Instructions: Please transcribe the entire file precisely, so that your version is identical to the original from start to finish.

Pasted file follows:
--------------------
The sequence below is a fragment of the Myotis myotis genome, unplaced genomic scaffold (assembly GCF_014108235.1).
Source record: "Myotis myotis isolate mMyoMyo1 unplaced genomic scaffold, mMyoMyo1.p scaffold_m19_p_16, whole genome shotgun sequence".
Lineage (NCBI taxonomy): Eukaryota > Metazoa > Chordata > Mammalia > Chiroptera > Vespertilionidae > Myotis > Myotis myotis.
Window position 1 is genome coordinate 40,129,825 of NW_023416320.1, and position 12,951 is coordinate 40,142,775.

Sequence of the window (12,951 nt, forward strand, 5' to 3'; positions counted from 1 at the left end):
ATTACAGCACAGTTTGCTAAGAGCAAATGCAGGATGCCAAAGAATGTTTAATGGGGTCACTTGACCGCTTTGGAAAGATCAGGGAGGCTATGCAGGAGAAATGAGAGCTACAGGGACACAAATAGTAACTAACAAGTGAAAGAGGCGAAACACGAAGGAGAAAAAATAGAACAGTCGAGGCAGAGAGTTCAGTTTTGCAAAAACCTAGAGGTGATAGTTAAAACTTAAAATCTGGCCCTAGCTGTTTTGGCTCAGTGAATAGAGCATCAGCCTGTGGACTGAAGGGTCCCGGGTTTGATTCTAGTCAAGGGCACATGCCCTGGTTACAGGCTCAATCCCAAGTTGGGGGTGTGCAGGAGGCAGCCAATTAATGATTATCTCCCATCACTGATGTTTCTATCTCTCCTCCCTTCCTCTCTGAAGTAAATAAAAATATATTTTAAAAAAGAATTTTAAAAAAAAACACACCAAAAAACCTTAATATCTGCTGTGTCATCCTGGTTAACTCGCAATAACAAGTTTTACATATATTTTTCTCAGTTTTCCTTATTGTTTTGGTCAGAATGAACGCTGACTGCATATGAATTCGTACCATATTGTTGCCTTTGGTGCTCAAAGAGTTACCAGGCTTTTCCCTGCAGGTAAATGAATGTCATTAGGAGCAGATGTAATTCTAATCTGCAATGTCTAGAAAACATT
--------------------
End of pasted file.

The sequence below is a fragment of the Myotis myotis genome, unplaced genomic scaffold (assembly GCF_014108235.1).
Source record: "Myotis myotis isolate mMyoMyo1 unplaced genomic scaffold, mMyoMyo1.p scaffold_m19_p_16, whole genome shotgun sequence".
Lineage (NCBI taxonomy): Eukaryota > Metazoa > Chordata > Mammalia > Chiroptera > Vespertilionidae > Myotis > Myotis myotis.
Window position 1 is genome coordinate 40,129,825 of NW_023416320.1, and position 12,951 is coordinate 40,142,775.

Sequence of the window (12,951 nt, forward strand, 5' to 3'; positions counted from 1 at the left end):
ATTACAGCACAGTTTGCTAAGAGCAAATGCAGGATGCCAAAGAATGTTTAATGGGGTCACTTGACCGCTTTGGAAAGATCAGGGAGGCTATGCAGGAGAAATGAGAGCTACAGGGACACAAATAGTAACTAACAAGTGAAAGAGGCGAAACACGAAGGAGAAAAAATAGAACAGTCGAGGCAGAGAGTTCAGTTTTGCAAAAACCTAGAGGTGATAGTTAAAACTTAAAATCTGGCCCTAGCTGTTTTGGCTCAGTGAATAGAGCATCAGCCTGTGGACTGAAGGGTCCCGGGTTTGATTCTAGTCAAGGGCACATGCCCTGGTTACAGGCTCAATCCCAAGTTGGGGGTGTGCAGGAGGCAGCCAATTAATGATTATCTCCCATCACTGATGTTTCTATCTCTCCTCCCTTCCTCTCTGAAGTAAATAAAAATATATTTTAAAAAAGAATTTTAAAAAAAAACACACCAAAAAACCTTAATATCTGCTGTGTCATCCTGGTTAACTCGCAATAACAAGTTTTACATATATTTTTCTCAGTTTTCCTTATTGTTTTGGTCAGAATGAACGCTGACTGCATATGAATTCGTACCATATTGTTGCCTTTGGTGCTCAAAGAGTTACCAGGCTTTTCCCTGCAGGTAAATGAATGTCATTAGGAGCAGATGTAATTCTAATCTGCAATGTCTAGAAAACATT